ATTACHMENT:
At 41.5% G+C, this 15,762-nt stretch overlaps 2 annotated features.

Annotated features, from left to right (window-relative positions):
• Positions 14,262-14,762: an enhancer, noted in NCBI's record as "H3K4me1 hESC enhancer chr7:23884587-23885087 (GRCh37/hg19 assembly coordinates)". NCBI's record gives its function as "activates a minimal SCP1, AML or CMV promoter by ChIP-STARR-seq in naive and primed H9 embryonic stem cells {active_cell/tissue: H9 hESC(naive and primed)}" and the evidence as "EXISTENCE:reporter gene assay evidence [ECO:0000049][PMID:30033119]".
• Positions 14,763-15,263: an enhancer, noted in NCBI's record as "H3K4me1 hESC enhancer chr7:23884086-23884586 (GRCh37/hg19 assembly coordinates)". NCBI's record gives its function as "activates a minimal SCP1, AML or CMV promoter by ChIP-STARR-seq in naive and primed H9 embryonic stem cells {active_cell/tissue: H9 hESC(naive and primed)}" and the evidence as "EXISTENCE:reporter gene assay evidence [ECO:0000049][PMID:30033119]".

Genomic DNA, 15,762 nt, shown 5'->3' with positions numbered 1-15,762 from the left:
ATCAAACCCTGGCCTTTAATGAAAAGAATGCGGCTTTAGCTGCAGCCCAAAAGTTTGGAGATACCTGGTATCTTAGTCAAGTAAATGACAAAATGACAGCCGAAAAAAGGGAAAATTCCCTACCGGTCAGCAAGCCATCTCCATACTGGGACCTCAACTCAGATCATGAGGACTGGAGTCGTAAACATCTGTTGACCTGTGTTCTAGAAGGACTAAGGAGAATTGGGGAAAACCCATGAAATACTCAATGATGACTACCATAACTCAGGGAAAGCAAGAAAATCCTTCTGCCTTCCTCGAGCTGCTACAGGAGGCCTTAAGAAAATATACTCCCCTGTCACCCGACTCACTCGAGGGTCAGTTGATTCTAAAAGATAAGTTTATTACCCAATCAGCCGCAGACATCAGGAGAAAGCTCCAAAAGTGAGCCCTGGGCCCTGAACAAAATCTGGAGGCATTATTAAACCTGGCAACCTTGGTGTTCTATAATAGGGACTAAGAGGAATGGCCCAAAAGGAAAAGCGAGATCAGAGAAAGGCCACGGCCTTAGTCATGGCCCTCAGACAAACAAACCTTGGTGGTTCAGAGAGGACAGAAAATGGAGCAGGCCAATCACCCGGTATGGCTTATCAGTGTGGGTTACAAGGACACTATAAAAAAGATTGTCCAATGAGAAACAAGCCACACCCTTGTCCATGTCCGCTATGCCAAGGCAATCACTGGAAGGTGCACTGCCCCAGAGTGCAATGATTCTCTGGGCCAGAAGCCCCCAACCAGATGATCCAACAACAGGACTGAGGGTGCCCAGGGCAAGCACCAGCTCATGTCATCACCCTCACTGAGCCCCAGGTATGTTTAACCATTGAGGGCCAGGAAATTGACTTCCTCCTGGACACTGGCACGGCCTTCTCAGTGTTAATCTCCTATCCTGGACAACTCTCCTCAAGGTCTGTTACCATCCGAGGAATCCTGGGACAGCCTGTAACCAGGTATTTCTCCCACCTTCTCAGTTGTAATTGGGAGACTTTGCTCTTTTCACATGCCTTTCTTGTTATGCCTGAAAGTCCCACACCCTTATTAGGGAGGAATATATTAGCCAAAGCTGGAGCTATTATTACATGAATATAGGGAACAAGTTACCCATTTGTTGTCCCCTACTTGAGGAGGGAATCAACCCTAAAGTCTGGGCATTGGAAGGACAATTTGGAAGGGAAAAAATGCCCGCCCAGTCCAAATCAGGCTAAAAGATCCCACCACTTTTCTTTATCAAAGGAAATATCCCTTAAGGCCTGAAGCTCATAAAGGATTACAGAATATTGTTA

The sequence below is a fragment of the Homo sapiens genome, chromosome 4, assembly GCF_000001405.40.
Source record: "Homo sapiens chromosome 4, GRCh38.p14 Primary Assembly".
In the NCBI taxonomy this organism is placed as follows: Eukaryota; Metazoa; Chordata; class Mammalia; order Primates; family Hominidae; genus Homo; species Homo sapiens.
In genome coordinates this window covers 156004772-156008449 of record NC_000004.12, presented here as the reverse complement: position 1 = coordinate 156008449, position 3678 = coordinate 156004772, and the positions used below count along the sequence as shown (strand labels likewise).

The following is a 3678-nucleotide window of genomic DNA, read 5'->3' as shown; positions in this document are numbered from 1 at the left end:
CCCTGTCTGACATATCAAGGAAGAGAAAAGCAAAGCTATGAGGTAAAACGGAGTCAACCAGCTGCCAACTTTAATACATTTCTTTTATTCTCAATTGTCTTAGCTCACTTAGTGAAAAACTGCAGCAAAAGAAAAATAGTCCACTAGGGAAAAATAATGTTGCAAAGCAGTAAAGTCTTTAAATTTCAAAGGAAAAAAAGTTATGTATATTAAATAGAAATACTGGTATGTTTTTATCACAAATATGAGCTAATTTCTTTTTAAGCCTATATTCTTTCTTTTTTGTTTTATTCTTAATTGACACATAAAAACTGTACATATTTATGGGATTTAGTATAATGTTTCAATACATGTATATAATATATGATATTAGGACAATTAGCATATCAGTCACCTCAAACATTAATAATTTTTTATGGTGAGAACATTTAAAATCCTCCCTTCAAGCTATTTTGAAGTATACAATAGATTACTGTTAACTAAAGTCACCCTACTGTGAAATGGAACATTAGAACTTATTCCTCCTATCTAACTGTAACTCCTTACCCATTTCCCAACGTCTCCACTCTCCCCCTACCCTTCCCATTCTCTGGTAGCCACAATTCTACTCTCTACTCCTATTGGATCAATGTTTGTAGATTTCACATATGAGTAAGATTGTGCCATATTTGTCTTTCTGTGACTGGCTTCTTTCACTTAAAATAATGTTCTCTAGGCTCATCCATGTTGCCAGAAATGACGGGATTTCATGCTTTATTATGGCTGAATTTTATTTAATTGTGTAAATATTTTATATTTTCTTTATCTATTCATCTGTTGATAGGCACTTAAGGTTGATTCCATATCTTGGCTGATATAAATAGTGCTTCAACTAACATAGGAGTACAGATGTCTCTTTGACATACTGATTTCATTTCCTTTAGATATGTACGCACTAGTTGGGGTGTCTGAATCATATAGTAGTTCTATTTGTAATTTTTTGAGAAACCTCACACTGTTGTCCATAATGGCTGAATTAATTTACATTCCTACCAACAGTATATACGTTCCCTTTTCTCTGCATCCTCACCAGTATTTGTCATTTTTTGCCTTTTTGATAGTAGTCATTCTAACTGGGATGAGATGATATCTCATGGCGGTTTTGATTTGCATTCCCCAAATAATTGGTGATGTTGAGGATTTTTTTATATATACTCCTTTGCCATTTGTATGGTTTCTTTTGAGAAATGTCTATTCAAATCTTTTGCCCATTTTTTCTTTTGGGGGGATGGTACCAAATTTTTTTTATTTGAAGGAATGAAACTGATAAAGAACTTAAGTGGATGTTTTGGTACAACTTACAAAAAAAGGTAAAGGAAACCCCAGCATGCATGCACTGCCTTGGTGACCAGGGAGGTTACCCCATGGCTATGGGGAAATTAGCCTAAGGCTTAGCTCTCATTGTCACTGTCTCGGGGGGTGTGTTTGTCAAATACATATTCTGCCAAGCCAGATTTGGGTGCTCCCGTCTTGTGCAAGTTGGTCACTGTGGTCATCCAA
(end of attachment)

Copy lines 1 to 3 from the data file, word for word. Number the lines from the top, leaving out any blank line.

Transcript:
At 41.5% G+C, this 15,762-nt stretch overlaps 2 annotated features.

Annotated features, from left to right (window-relative positions):
• Positions 14,262-14,762: an enhancer, noted in NCBI's record as "H3K4me1 hESC enhancer chr7:23884587-23885087 (GRCh37/hg19 assembly coordinates)". NCBI's record gives its function as "activates a minimal SCP1, AML or CMV promoter by ChIP-STARR-seq in naive and primed H9 embryonic stem cells {active_cell/tissue: H9 hESC(naive and primed)}" and the evidence as "EXISTENCE:reporter gene assay evidence [ECO:0000049][PMID:30033119]".